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How Jewish community leaders are helping to slow the spread of COVID in Outremont

Summary

In the past two weeks, Outremont has seen a rate of 329.8 cases per 100,000 people.


Public health officials are working with community leaders to stop transmission of the virus.


MONTREAL (CITYNEWS) – A prominent Montreal rabbi is urging the city’s Jewish community to be more mindful of public-health guidelines as COVID-19 cases continue to rise.

COVID has been relentless in Montreal’s Outremont borough, home to a large proportion of the city’s Hasidic Jews – and it was recently high holidays.

“We continue to be stubbornly loyal to our traditions and our faith, coming together to pray, coming together to celebrate, and coming together in times of need,” said Rabbi Reuben Poupko, co-chair of the Centre for Israel and Jewish Affairs in Quebec. “It is very difficult for us to rewire our hard drive on a dime.

“There’s no question that community suffered serious contagion in the second wave.”

In the past two weeks, Outremont has seen a rate of 329.8 cases per 100,000 people – one of the highest rates of infection among Montrealers.

“Part of the reason is population density, multigenerational families, large families living in close quarters and people not following the rules,” said Poupko.

Public health officials are working with community leaders to stop transmission of the virus.

“We brought that to the table and said, ‘well what’s happening here and what could we do about it,’” said Dr. David Kaiser of Montreal public health. “With community leaders, we were able to get that under control. What we see now, it appears transmission is decreasing in Outremont.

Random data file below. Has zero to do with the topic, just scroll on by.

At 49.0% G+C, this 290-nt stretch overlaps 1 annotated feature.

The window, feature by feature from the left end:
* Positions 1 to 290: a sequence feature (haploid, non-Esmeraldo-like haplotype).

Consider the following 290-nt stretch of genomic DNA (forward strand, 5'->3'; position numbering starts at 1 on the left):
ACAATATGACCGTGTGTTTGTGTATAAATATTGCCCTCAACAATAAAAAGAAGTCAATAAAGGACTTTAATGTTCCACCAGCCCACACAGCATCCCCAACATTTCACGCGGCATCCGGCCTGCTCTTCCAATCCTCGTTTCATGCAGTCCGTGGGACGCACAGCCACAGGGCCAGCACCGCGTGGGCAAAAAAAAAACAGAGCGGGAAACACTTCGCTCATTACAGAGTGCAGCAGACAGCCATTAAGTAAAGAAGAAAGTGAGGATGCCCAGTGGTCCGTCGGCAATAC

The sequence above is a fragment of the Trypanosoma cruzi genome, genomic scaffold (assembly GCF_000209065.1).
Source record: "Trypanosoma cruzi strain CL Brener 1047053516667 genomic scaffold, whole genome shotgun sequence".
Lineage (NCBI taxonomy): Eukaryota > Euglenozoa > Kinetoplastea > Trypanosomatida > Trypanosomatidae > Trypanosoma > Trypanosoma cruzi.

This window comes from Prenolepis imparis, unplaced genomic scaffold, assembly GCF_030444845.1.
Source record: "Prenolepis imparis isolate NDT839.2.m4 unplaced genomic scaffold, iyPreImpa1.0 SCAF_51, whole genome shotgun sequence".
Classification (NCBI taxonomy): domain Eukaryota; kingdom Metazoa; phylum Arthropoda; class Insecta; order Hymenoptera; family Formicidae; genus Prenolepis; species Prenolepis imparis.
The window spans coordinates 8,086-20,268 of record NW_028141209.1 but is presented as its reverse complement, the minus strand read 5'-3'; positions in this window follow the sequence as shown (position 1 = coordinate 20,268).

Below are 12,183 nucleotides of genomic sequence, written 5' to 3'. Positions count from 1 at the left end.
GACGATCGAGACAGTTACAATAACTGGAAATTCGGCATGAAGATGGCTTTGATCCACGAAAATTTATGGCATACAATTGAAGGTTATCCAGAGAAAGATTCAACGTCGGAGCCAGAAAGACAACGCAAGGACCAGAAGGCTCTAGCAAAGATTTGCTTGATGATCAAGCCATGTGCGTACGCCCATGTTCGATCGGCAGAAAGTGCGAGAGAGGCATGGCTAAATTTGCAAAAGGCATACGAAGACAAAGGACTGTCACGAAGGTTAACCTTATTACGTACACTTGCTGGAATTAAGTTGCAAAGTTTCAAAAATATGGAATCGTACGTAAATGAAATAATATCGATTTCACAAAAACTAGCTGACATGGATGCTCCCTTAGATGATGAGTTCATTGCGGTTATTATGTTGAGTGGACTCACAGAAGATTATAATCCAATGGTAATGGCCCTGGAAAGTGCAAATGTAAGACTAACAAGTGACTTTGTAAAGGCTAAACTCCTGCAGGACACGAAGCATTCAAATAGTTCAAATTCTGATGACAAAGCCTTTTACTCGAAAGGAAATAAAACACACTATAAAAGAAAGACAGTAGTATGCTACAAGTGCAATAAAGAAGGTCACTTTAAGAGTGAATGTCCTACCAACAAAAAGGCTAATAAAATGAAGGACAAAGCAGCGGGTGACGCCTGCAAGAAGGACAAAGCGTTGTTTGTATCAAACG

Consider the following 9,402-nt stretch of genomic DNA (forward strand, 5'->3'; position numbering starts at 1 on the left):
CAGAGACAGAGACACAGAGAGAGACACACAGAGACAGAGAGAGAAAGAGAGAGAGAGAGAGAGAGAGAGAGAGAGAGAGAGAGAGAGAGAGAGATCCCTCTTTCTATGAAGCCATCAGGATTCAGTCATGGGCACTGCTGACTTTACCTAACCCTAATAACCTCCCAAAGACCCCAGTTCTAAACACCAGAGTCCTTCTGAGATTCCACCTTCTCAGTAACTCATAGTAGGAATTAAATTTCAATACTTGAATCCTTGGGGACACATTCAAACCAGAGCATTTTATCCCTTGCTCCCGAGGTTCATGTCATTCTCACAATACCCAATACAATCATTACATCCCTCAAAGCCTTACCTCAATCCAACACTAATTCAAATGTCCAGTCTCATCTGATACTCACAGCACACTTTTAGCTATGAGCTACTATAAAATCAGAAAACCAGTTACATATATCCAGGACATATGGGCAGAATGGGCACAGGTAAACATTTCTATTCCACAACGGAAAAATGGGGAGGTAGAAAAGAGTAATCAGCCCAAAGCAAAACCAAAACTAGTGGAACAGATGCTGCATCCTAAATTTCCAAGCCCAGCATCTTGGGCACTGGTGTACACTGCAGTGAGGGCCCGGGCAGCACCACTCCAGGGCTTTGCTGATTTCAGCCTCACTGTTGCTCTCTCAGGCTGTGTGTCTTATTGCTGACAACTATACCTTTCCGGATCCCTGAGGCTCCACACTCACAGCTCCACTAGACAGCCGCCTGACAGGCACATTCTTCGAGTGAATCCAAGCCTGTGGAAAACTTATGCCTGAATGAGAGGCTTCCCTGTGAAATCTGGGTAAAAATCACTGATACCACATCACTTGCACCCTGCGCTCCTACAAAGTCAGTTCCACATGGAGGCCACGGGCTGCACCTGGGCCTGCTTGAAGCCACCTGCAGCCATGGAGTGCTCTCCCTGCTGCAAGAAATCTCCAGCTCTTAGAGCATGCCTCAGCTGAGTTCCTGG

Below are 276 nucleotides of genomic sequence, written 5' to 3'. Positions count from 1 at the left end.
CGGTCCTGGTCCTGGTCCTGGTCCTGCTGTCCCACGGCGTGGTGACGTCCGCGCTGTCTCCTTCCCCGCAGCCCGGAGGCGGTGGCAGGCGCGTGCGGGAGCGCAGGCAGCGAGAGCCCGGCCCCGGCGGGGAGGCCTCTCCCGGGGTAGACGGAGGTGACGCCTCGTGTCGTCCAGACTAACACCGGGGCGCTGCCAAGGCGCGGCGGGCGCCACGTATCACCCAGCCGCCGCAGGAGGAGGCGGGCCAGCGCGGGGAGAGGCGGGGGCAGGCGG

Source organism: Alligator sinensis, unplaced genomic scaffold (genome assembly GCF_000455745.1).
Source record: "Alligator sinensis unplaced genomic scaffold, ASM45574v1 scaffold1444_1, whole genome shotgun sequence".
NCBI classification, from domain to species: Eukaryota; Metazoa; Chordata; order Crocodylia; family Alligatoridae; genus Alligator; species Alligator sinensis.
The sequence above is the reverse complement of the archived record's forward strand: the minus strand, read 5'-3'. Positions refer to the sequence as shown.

“We hope to see that in other neighbourhoods.”

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The borough wasn’t a hotspot during the first wave, but an Outremont man part of the Hasidic community was the city’s first recorded death linked to the virus.

“There were certain dynamics in that community that certainly expressed itself in the spring where they didn’t have access to the information,” said Poupko. “The Quebec government has radically changed their approach to the ultra orthodox community for the first time in history.

“Information was sent out in Yiddish by the Quebec government, which was interesting. And they are trying very hard to communicate. They’re in constant touch.”

Outremont resident Astrid Arumae founded the COVID-10 Help Hub during the first wave. Backed by the borough and Centraide, the goal was to help the neighbourhood’s most vulnerable.

“We ended up mobilizing 65 people, various teams, people that did outreach, phone calls, coordinating, volunteers doing shopping, volunteers doing deliveries,” said Arumae.

The help hub also guides people through isolation and how to cope, which some say is crucial for survival and beating the virus.